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How do I choose the best type of business entity for me?

Like other Waco entrepreneurs, you made the decision to start your own business. You might discover that making that choice, however grueling, was the easy part. Before you open your door for business, several other decisions require your attention. One of those decisions entails choosing what form your business takes. Failing to understand the importance of this choice could cause you problems in the future and jeopardize the success of your business. The discussion below should help you determine what type of business entity meets your needs.

What are my options?

Five basic types of business entities exist:

  • Sole proprietorship
  • Limited Liability Company
  • Partnership (general and limited)
  • Small business corporation
  • Corporation

Understanding the pros and cons of each should help you make the right decision.

Sole Proprietorship

Little separation between you and your business exists in a sole proprietorship. You take on all of the liabilities and benefits of the business. You take on the same risks as the business does (i.e. debts and lawsuits of the business). However, accounting records must remain separate from your personal expenses. The option comes with the following risks and rewards:

  • Simplicity
  • Inexpensive
  • Fewer record keeping requirements
  • No hassles when ending the business
  • Sole decision-making
  • Sole liability for debts and losses
  • No sharing of profits
  • Difficulty raising money
  • Personal liability

A sole proprietorship only survives while you run the business. When you pass away, your business dies with you.

Limited Liability Company

This business entity combines aspects of a partnership and a corporation. Operations remain flexible, and you enjoy limited personal liability for debts and legal actions. Single-member LLCs allow you to serve as the only member. The Operating Agreement remains between you and the LLC. An LLC allows you the benefits of a sole proprietorship without all of the liability.

General or Limited Partnerships

If you and one or more other persons start a business, this entity might work for everyone. Each of you provides skills, labor and capital, along with property needed to start and maintain the business. Each of you shares in the profits and losses of the business. Unlike a general partnership in which every partner remains liable for debts, a limited partnership limits that liability to the percentage of each party's investment. This option provides more sources for capital but also comes with more input into the operation of the business.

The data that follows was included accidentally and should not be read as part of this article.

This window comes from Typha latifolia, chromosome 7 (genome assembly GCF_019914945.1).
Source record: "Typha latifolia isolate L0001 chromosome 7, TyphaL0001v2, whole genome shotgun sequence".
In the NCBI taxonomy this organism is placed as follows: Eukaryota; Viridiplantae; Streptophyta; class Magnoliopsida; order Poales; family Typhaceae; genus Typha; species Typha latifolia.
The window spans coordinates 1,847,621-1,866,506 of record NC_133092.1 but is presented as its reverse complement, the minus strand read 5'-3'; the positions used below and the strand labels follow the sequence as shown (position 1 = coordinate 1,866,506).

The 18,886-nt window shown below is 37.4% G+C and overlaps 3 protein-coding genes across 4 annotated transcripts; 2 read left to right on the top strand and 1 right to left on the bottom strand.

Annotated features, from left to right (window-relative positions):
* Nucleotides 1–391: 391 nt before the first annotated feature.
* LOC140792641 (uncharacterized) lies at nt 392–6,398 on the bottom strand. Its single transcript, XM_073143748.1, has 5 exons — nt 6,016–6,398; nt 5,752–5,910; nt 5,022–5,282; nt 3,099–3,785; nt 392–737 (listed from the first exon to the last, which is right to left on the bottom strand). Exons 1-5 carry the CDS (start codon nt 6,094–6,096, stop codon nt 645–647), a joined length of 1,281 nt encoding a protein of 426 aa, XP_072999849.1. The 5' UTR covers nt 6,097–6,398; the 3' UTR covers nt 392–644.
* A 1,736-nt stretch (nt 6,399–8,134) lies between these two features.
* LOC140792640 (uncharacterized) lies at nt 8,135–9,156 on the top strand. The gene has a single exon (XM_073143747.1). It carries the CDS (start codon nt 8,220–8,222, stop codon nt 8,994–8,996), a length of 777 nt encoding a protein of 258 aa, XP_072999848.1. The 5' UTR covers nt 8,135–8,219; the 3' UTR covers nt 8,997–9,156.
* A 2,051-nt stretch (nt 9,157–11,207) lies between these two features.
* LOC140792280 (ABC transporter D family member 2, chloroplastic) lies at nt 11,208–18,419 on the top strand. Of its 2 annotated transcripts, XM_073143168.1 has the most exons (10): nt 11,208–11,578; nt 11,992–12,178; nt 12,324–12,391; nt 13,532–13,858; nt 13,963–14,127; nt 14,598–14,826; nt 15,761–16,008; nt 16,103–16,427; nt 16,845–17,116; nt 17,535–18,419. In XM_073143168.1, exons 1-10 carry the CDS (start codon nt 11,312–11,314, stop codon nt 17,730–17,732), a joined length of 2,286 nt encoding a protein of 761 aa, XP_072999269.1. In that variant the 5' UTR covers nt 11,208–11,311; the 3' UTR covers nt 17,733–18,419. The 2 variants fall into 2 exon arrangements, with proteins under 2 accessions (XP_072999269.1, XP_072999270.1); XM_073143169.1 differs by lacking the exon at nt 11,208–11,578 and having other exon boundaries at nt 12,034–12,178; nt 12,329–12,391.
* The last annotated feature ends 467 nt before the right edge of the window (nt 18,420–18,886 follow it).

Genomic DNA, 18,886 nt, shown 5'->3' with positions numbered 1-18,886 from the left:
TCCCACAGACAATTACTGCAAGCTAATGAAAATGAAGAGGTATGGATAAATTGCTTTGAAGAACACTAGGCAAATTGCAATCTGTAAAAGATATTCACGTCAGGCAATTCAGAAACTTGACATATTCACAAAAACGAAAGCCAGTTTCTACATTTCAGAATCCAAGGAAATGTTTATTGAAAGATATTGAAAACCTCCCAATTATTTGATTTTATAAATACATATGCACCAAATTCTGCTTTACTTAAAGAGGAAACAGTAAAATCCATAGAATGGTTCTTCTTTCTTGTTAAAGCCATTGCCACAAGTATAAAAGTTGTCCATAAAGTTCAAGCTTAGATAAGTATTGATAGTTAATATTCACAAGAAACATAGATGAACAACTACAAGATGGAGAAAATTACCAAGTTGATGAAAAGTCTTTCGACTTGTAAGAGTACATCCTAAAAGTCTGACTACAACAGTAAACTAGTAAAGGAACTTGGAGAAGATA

Corporation or Small Business Corporation

A corporation's activities and operations come with limitations based on its charter. The business bears liability and responsibility to shareholders. A regular corporation pays taxes twice. First, the corporation pays taxes on profits. Second, it pays taxes on distributions to shareholders. A small business could elect to form a small business corporation (S-Corporation) that eliminates this double taxation by allowing owners to report profits on their personal income tax returns. Corporations come with the following risks and rewards:

  • Limited personal liability
  • Perpetual existence of the company
  • Transfer of business shares
  • Easier expansion
  • Operation restricted to state of formation
  • Higher organizational costs
  • More legal requirements

A corporation may also be able to raise money easily by legally selling stock.

The best choice for the good of your business

Regardless of your choice, meeting the legal requirements of each entity remains essential. Furthermore, setting up your entity often involves more than just filing a piece of paper. Failure to adhere to government regulations and legalities could jeopardize your right to conduct your business and result in fines or other penalties. For instance, if you fail to set up your entity properly or maintain it in accordance with current law, any protections you enjoy might vanish and open you up to personal liability. Consulting with an attorney prior to making your choice could help prevent legal issues in the future.

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